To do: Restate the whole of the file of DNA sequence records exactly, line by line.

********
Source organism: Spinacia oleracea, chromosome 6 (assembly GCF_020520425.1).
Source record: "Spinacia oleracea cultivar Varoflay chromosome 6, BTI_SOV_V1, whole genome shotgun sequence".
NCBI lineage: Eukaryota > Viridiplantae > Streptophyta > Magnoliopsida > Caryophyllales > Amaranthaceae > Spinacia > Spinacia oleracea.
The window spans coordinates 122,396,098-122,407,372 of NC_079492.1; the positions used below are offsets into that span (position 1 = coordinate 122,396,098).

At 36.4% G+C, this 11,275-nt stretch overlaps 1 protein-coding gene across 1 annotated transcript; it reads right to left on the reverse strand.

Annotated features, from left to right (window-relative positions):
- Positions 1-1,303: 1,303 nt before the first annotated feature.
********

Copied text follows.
Source organism: Spinacia oleracea, chromosome 6 (assembly GCF_020520425.1).
Source record: "Spinacia oleracea cultivar Varoflay chromosome 6, BTI_SOV_V1, whole genome shotgun sequence".
NCBI lineage: Eukaryota > Viridiplantae > Streptophyta > Magnoliopsida > Caryophyllales > Amaranthaceae > Spinacia > Spinacia oleracea.
The window spans coordinates 122,396,098-122,407,372 of NC_079492.1; the positions used below are offsets into that span (position 1 = coordinate 122,396,098).

At 36.4% G+C, this 11,275-nt stretch overlaps 1 protein-coding gene across 1 annotated transcript; it reads right to left on the reverse strand.

Annotated features, from left to right (window-relative positions):
- Positions 1-1,303: 1,303 nt before the first annotated feature.